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Hi, this is a question that I was asked to answer. My answer follows the question. Can you please tell me if I answered it correctly.

Please tell me how this sentence can be changed to improve it, thanks.

1)"At this point, although it is far from certain, I imagine myself heading into the field of civil rights."


I have a question about the last sentence. Does it imply that it's far from certain that I'm heading into the field of civil rights or that it's far from certain that I imagine doing so?

Here is my answer (I just want to know if my answer is correct, not how you would answer it).

1)To make the last sentence clearer, you should place the dependent clause after the independent clause:

I imagine myself heading into the field of civil rights although at this point it is far from certain.

The comma can be omitted between the two clauses (between rights and although). Now it is clearer that you mean it is far from certain whether you will be heading into the field or not. Whereas before, it is unclear as you rightly asked.

Pronouns rename nouns. Your pronoun IT (it is far from certain) therefore renames the noun phrase, a gerund, 'heading into the field of civil rights'
This makes it clearer that you mean you imagine yourself heading there but it (heading there) is far from certain.

I am very uncertain as to whether it is a gerund.

Thanks.
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Comments  
It's a gerund phrase, unless I've been wrong about this for years!
Here's a reference to such, thanks to Purdue University.
--sandy
I imagine myself heading into the field of civil rights.
Eddie:
To determine if the -ing form of the verb is a gerund or a participle, you have to determine if it is being used as a noun or an adjective in the sentence.
I = subject
imagine = verb
myself = direct object of the verb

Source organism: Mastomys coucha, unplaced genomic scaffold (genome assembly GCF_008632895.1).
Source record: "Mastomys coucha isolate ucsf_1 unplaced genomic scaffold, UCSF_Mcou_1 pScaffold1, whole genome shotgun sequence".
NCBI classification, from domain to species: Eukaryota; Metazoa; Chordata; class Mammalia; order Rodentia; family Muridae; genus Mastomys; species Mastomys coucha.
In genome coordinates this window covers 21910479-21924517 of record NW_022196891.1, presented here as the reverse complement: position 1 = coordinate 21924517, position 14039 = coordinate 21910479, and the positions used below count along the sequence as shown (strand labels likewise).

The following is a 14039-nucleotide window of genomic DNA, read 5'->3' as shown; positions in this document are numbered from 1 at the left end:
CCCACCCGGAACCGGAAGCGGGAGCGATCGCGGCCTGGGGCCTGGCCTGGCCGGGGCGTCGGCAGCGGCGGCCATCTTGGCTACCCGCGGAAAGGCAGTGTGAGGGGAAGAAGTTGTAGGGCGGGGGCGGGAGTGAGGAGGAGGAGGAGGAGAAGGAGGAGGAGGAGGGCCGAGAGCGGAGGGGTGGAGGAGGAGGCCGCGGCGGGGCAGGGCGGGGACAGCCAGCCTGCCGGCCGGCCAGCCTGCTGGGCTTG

heading into the field of civil rights - an adjective phrase describing "myself". So "heading" is a participle.

Compare with this syntax:
I can well imagine heading into the field of civil rights
heading into the field of civil rights- is now a gerund phrase, direct object of the verb imagine.
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To determine whether it is a gerund or a participle phrase, could I just see if the verbal is following a noun because this would mean that it is an adjective as they only describe nouns... Would this be an accurate test to determine the type of phrase?

Thanks
Eddie881)To make the last sentence clearer, you should place the dependent clause after the independent clause:

I imagine myself heading into the field of civil rights although at this point it is far from certain.
I don't agree with this. although-clauses are very commonly placed before a main clause.
Eddie88Now it is clearer that you mean it is far from certain whether you will be heading into the field
Maybe so, but the small amount of added clarity is not enough to justify rearranging the whole sentence. I don't think any reader could seriously think that the uncertainty applies to the writers ability to use his imagination.
Eddie88the noun phrase, a gerund, 'heading into the field of civil rights' ... I am very uncertain as to whether it is a gerund.
It's a gerund.
Eddie88This makes it clearer that you mean you imagine yourself heading there but it (heading there) is far from certain.
It seems to me that you are repeating a point you already made earlier, if I understood your explanation correctly. Emotion: smile
Maybe you could just talk about the rearrangement of the clauses, then about the reference to "it", and then, only once, say that both of these things make the message clearer.
You have some good reasons to support your opinion, and I think you've presented them rather effectively. Emotion: smile